Enhancing the identification of anal incontinence in women of reproductive age
evidence and practice    

Enhancing the identification of anal incontinence in women of reproductive age

Julie Tucker Advanced nurse/midwife consultant continence, Lyell McEwin Hospital, Adelaide, Australia
Mary Steen Professor of midwifery, professorial lead for maternal and family health, Clinical and Health Sciences, University of South Australia, Adelaide, Australia
Annette Briley Professor of women’s health and midwifery research, College of Nursing and Health Sciences, Flinders University, Adelaide, Australia

Why you should read this article:
  • To enhance your knowledge of anal incontinence and its prevalence, symptoms and risk factors

  • To increase your awareness of the need for early routine screening in groups at high risk of anal incontinence

  • To access information about current bowel screening tools and how these could be improved

Anal incontinence is an unpredictable and debilitating condition that can significantly reduce quality of life. Symptoms include the involuntary loss of solid and/or liquid stool, flatus incontinence and rectal urgency. Pregnancy and childbirth are two major factors that increase the risk of anal incontinence in women of reproductive age. Women at high risk of anal incontinence include those with a known history of the condition and those who have experienced severe perineal trauma, particularly after injury to the anal sphincters (third-degree and fourth-degree tears). Routine screening for anal incontinence of women in high-risk groups during pregnancy and after childbirth appears to be limited in clinical practice. This article discusses the potential benefits of screening for anal incontinence, outlines the factors that inhibit and enable screening, describes current bowel screening tools and their limitations, and explores how the identification of anal incontinence in women of reproductive age could be improved.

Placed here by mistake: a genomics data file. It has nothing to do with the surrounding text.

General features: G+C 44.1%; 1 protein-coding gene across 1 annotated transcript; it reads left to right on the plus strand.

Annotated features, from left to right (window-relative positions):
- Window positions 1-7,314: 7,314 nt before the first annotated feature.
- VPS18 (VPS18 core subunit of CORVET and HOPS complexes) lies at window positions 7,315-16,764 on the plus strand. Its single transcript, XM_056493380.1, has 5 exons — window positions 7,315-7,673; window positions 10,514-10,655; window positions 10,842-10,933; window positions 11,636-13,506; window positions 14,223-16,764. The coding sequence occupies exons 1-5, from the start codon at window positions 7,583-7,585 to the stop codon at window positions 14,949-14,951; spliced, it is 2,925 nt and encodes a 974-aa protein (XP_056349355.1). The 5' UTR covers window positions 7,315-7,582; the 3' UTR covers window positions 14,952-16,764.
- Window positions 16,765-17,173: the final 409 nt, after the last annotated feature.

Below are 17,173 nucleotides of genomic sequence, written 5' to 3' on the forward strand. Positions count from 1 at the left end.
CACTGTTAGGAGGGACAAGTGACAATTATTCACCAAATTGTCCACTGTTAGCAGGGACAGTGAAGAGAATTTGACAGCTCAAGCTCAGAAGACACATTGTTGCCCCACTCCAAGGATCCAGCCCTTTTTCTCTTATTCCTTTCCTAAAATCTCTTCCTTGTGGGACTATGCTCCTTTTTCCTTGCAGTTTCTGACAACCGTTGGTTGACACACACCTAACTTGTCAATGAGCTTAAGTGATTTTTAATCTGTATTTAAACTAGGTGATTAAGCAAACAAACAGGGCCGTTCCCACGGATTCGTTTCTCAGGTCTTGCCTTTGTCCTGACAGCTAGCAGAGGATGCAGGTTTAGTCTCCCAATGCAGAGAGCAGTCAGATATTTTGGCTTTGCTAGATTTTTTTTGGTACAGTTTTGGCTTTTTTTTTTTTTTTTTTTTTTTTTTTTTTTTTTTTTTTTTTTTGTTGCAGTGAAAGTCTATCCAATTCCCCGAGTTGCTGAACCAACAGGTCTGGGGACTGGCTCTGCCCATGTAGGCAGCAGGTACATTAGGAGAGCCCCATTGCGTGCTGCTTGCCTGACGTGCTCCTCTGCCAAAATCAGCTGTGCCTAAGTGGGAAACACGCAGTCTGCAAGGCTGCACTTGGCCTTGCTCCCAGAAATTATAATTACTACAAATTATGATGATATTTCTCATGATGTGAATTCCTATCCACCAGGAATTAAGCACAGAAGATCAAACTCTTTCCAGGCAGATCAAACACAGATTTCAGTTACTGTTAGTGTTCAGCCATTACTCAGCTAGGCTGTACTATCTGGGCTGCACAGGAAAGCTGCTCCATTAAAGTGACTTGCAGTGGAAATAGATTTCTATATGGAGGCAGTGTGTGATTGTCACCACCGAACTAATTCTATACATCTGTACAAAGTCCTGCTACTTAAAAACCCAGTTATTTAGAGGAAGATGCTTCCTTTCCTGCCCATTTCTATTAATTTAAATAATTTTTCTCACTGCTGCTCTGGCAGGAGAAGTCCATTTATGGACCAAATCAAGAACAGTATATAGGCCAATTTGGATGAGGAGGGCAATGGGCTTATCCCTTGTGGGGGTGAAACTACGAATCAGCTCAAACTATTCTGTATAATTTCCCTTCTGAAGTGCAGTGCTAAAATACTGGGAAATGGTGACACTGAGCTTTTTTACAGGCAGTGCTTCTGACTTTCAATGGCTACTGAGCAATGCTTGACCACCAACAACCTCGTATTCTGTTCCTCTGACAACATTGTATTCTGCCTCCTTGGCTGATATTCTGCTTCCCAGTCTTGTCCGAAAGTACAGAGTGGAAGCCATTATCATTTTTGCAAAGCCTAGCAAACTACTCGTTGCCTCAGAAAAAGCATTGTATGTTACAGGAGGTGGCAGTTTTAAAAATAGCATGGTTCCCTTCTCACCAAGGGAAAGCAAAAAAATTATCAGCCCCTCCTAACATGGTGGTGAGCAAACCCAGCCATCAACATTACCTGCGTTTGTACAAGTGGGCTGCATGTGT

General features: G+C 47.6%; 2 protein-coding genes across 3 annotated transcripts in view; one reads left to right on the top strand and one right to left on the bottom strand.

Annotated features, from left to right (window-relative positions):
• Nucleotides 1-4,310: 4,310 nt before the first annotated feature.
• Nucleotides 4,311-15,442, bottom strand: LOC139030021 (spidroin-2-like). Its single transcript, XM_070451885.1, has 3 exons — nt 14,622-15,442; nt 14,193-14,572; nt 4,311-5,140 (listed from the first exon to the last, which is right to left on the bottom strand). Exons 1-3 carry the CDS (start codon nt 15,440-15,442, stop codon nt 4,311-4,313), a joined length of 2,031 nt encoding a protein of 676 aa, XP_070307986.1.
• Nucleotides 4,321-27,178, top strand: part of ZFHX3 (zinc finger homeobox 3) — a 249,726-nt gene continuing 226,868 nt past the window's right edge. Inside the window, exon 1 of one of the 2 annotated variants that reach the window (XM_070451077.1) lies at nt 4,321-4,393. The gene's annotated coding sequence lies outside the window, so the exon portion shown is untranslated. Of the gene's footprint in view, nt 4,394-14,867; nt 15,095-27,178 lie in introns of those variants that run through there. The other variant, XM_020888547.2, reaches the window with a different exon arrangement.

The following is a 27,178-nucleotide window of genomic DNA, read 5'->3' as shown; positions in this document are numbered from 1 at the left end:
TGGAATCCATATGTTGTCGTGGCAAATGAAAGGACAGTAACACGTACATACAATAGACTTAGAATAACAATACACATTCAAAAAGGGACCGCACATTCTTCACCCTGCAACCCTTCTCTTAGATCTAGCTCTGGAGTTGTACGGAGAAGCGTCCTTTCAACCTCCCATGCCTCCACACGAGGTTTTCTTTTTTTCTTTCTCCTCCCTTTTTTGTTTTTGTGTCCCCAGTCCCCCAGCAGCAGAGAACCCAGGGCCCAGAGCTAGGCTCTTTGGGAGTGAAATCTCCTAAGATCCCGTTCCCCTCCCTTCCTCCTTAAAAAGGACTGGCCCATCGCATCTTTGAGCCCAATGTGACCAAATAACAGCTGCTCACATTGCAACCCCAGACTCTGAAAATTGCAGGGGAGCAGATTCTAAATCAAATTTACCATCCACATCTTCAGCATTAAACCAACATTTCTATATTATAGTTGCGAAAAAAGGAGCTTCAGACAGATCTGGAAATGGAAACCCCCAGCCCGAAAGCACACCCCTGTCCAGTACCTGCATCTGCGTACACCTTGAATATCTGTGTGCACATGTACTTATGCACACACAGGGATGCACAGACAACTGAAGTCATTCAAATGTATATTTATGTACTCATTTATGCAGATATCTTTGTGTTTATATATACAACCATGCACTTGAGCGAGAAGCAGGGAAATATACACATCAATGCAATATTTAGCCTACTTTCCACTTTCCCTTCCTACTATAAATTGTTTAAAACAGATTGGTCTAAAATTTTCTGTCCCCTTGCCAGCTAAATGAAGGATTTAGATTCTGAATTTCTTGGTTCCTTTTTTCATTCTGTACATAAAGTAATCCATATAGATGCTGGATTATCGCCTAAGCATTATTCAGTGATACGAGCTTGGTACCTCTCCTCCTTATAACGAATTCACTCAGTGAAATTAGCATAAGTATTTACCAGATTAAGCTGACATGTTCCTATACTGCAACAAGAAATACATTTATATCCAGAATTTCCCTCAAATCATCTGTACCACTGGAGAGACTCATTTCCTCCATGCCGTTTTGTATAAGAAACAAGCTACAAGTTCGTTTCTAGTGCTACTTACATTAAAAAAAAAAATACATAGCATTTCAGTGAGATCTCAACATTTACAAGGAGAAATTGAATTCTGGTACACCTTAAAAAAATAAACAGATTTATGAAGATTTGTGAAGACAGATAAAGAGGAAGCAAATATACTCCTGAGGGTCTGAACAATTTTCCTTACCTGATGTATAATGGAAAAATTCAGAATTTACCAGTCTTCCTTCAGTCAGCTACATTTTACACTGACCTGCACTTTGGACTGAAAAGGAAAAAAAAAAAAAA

Nursing Standard. doi: 10.7748/ns.2021.e11735

Peer review

This article has been subject to external double-blind peer review and checked for plagiarism using automated software

@Annette66849481

Correspondence

julie.tucker@adelaide.edu.au

Conflict of interest

None declared

Tucker J, Steen M, Briley A (2021) Enhancing the identification of anal incontinence in women of reproductive age. Nursing Standard. doi: 10.7748/ns.2021.e11735

Accepted 24 February 2021

Published online: 19 April 2021

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